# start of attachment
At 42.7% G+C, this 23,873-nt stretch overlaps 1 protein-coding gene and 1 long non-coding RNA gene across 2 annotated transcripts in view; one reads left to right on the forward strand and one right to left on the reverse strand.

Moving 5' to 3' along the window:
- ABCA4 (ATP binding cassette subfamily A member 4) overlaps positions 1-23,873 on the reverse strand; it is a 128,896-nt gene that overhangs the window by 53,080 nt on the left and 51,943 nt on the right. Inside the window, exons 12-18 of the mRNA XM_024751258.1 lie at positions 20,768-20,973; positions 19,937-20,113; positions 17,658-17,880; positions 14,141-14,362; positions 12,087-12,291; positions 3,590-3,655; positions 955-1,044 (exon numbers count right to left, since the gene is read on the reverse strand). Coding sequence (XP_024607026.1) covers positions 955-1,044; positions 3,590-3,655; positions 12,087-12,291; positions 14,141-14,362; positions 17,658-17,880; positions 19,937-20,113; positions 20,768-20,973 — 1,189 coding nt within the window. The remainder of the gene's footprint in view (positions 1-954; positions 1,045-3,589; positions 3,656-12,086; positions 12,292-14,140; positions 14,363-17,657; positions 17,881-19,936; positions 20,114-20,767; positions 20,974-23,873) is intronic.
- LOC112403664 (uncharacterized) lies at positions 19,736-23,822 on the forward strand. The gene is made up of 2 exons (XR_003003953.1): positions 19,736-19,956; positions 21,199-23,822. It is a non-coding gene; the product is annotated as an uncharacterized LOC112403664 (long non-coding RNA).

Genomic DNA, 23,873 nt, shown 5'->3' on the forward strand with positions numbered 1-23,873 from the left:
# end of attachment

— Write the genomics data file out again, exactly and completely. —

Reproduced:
At 42.7% G+C, this 23,873-nt stretch overlaps 1 protein-coding gene and 1 long non-coding RNA gene across 2 annotated transcripts in view; one reads left to right on the forward strand and one right to left on the reverse strand.

Moving 5' to 3' along the window:
- ABCA4 (ATP binding cassette subfamily A member 4) overlaps positions 1-23,873 on the reverse strand; it is a 128,896-nt gene that overhangs the window by 53,080 nt on the left and 51,943 nt on the right. Inside the window, exons 12-18 of the mRNA XM_024751258.1 lie at positions 20,768-20,973; positions 19,937-20,113; positions 17,658-17,880; positions 14,141-14,362; positions 12,087-12,291; positions 3,590-3,655; positions 955-1,044 (exon numbers count right to left, since the gene is read on the reverse strand). Coding sequence (XP_024607026.1) covers positions 955-1,044; positions 3,590-3,655; positions 12,087-12,291; positions 14,141-14,362; positions 17,658-17,880; positions 19,937-20,113; positions 20,768-20,973 — 1,189 coding nt within the window. The remainder of the gene's footprint in view (positions 1-954; positions 1,045-3,589; positions 3,656-12,086; positions 12,292-14,140; positions 14,363-17,657; positions 17,881-19,936; positions 20,114-20,767; positions 20,974-23,873) is intronic.
- LOC112403664 (uncharacterized) lies at positions 19,736-23,822 on the forward strand. The gene is made up of 2 exons (XR_003003953.1): positions 19,736-19,956; positions 21,199-23,822. It is a non-coding gene; the product is annotated as an uncharacterized LOC112403664 (long non-coding RNA).

Genomic DNA, 23,873 nt, shown 5'->3' on the forward strand with positions numbered 1-23,873 from the left: